Thursday, May 20, 2004
Court Slates Series of Hearings for ‘Scofflaw Jurors’
By a MetNews Staff Writer
A series of hearings for Los Angeles County residents who failed to report for jury duty has been scheduled by the Superior Court, officials said yesterday.
A court spokesperson said that thousands of citizens who have not honored jury duty summonses are ordered into court every month, but that the court decided to publicize the hearing schedule for the next several months in order to encourage recipients to honor the summonses rather than face sanctions.
“The Court has no interest whatsoever in seeing these sanctions as a source of money,” Presiding Judge Robert A. Dukes said in a statement. “Our very highest priority is having the people cooperate with us to ensure that jury service is shared by all eligible citizens in Los Angeles County, as mandated by the Legislature. Sanctions are a last resort, but even at that late date, monetary sanctions may not be imposed if the person agrees to serve.”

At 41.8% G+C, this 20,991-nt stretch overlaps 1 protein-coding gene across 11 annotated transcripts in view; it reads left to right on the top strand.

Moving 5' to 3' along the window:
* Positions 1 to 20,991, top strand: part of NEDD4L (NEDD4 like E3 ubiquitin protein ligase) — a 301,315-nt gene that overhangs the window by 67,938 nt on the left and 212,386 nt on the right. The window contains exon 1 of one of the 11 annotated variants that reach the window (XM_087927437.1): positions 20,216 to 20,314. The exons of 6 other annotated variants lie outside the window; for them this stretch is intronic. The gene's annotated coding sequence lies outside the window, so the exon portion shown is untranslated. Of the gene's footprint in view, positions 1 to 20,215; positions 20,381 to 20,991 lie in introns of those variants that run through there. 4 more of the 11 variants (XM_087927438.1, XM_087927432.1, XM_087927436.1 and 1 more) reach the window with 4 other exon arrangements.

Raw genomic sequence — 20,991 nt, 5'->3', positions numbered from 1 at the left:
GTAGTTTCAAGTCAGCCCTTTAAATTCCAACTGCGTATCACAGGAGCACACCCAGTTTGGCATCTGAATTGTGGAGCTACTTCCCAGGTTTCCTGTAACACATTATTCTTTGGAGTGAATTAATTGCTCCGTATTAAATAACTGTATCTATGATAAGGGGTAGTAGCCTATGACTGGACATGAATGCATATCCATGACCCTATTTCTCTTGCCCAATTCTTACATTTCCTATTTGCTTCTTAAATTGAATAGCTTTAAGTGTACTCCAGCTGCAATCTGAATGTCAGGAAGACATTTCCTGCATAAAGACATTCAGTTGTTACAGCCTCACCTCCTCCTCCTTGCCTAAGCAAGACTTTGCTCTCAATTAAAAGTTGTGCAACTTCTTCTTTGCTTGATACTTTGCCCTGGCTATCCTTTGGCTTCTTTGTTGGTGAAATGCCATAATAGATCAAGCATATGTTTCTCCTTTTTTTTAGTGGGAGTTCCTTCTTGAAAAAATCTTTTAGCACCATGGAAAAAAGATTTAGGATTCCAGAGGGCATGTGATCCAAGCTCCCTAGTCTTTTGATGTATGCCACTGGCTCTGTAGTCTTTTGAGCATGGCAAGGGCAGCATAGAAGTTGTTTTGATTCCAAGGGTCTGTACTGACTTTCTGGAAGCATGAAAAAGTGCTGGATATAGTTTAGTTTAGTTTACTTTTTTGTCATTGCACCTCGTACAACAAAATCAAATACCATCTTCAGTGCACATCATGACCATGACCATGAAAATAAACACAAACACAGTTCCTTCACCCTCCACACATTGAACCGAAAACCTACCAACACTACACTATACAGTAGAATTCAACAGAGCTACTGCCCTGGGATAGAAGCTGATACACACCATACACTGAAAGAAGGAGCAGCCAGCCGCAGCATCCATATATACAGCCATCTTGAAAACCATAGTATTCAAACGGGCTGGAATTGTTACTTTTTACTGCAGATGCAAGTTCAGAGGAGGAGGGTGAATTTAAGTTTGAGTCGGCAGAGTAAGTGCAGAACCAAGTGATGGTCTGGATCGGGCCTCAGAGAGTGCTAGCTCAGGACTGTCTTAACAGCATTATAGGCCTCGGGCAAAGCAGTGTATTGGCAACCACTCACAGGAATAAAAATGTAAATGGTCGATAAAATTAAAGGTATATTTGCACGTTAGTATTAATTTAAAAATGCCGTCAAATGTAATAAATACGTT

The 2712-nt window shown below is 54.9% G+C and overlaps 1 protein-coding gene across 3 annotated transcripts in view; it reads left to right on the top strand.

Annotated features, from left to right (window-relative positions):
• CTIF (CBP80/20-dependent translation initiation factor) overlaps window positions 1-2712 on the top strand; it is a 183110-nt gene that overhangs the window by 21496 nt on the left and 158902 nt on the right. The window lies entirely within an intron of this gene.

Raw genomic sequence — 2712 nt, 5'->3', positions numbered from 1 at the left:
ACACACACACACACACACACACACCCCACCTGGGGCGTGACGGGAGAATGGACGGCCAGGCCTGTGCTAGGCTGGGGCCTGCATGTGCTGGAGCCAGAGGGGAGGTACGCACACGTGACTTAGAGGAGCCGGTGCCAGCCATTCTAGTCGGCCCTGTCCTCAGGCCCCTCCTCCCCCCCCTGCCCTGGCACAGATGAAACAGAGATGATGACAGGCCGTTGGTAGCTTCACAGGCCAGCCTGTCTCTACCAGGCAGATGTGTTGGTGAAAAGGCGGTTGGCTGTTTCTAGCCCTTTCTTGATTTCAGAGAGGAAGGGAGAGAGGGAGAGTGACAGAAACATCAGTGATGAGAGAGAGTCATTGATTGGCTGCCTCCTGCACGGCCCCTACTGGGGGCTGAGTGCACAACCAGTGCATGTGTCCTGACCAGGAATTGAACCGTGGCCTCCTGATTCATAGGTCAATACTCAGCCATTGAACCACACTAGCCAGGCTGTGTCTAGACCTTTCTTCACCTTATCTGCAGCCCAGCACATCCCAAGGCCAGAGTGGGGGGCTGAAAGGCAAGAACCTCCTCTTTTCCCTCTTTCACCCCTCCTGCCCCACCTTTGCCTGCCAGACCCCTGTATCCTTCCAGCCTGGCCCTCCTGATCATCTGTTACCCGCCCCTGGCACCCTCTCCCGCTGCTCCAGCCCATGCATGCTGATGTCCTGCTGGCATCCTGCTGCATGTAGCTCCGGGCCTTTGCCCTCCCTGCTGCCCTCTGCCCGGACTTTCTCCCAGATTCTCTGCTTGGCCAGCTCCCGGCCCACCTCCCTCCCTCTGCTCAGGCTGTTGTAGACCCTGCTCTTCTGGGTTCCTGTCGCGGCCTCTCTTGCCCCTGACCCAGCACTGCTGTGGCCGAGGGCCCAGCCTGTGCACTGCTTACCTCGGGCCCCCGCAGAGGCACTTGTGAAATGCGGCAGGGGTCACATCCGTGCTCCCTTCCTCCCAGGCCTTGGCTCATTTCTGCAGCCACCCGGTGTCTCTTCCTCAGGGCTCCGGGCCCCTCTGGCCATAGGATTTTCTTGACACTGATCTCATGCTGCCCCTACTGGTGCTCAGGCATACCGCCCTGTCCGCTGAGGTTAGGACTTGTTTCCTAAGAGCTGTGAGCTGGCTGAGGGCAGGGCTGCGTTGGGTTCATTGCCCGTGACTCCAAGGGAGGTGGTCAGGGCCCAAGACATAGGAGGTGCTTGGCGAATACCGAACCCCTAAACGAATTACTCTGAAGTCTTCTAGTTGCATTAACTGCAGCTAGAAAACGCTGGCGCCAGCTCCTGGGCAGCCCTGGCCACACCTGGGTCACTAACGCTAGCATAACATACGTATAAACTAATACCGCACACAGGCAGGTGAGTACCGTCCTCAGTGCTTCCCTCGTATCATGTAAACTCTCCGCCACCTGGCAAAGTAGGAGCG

Those who fail to comply face a statutory penalty of up to $1,500.
Under the schedule announced yesterday, hearings will be held every Thursday from June 3 through Sept. 23, except July 1. Hearings will be convened by Judge Alice C. Hill at the San Fernando Courthouse during June, by Judge Sandy Kriegler at the Van Nuys East Courthouse during July, by Judge Thomas White at the Michael D. Antonovich Antelope Valley Courthouse during August, and by Judge James L. Wright at the Long Beach Courthouse during September.
The court noted in a press release that judges rarely grant requests to be excused from jury duty since the advent of one-day, one-trial service. “The ‘no excuses’ policy is now sending professionals, stay-at-home caregivers, judges and other once-excused citizens into Los Angeles Superior Court’s jury boxes,” the court said.
“Those seeking justice in the courts rely on the thousands of new jurors who report everyday to Los Angeles Superior Court’s jury assembly rooms,” the release quoted Judge Jacqueline Connor as saying. Connor chairs the court’s committee on jury service.
“California’s one-trial jury system enables countless citizens to complete jury duty in one day,” Connor said, “and while jurors think it’s a great arrangement, many courts face a worrisome juror shortage.”
Copyright 2004, Metropolitan News Company